We did some of the classic experiments in electrostatics, electric current generation, and associated phenomena in Physics II Laboratory Friday.
First, students made crystal radios using small kits. The kits weren't very good, and students struggled with the instructions and some of the fiddly processes. But once we had one or two working, we set them aside and switched to other experiments, then combined the two.
We then ran the Van der Graaff generator through its paces, using it to visualize first electrostatic discharge (sparks, seen above), then to light a CFL light bulb, then, with the aid of some aluminum pie plates and soap bubbles, charge transfer.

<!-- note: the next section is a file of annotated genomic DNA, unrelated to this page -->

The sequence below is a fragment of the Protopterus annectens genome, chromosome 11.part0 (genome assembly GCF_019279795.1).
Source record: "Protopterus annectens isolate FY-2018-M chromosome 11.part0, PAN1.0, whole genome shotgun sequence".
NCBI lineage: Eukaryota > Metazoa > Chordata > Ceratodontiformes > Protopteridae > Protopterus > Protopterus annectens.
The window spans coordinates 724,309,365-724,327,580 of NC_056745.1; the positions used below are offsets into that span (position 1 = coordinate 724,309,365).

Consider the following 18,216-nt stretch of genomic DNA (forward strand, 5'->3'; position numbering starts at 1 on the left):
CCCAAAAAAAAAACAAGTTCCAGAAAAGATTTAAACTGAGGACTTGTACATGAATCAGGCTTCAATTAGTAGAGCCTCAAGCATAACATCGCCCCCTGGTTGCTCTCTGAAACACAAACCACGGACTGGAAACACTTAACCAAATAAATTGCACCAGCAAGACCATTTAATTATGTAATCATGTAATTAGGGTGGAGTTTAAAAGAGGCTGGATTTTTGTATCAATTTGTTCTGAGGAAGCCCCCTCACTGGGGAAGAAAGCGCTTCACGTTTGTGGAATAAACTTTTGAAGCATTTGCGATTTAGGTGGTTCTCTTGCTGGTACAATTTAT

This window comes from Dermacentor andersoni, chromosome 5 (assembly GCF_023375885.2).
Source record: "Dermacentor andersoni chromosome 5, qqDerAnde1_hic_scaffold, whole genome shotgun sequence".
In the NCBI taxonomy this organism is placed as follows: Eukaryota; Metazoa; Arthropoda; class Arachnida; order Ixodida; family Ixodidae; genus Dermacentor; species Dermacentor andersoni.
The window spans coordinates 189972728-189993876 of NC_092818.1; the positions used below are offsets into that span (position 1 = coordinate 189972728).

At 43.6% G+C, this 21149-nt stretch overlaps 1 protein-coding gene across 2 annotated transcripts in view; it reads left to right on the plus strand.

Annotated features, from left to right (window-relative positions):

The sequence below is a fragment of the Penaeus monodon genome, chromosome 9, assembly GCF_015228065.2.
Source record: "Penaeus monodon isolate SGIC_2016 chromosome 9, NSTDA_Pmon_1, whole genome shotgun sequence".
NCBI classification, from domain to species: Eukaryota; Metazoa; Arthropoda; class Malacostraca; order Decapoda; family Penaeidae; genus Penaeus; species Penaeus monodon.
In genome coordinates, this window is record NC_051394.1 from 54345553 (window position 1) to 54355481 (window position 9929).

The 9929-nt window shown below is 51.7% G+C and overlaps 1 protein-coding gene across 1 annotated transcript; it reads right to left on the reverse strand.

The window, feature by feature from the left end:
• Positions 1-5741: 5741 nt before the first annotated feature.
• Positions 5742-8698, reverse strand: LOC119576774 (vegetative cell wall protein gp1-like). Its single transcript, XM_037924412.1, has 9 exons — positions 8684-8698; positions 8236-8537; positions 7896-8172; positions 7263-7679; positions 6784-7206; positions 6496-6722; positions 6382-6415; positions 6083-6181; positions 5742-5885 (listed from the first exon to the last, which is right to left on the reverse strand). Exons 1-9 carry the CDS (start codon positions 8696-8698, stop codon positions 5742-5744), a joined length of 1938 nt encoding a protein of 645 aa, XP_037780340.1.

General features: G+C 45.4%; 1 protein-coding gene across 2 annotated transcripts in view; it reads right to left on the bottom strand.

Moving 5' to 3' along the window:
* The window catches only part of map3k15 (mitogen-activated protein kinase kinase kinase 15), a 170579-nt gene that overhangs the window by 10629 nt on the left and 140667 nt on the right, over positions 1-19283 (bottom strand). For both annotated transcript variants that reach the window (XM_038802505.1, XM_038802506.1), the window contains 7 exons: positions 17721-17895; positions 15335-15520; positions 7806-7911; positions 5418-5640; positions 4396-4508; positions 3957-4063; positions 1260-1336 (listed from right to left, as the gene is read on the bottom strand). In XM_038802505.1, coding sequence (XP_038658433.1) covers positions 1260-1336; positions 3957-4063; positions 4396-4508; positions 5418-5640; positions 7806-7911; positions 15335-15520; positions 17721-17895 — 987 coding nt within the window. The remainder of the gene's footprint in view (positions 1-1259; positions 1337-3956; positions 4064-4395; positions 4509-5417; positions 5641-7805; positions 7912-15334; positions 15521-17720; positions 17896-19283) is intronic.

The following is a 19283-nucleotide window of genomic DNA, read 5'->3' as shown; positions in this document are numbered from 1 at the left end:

(The VdG can light a florescent bulb, the pie plates, placed on top of the sphere, fly off the VdG, one by one, as they accumulate charge, and the soap bubbles are initially attracted to the VdG then repelled violently.)
Here are students fiddling with their radios' electronics:
And here, of course, is the classic VDG genny charge transfer experiment: find the student with the longest driest hair, stand him on an insulator (an old milk crate), and charge him up until he crackles and his hair sticks straight up.
Samuel was, I must say, perfect for purpose.
(Thanks, Sam, for contributing your excellent hair and sense of humor to science.)
Then, we pulled out a hand-held Tesla coil and used it to visualize electric current transfer using sparks and an old light bulb.
Finally, we transmitted Morse signals to the crystal radios using bursts of Tesla coil energy (because spark transfer makes Hertzian waves), essentially replicating the early http://en.wikipedia.org/wiki/Guglielmo_Marconi-type spark transfer radios.
Here are some You Tube videos showing similar experiments: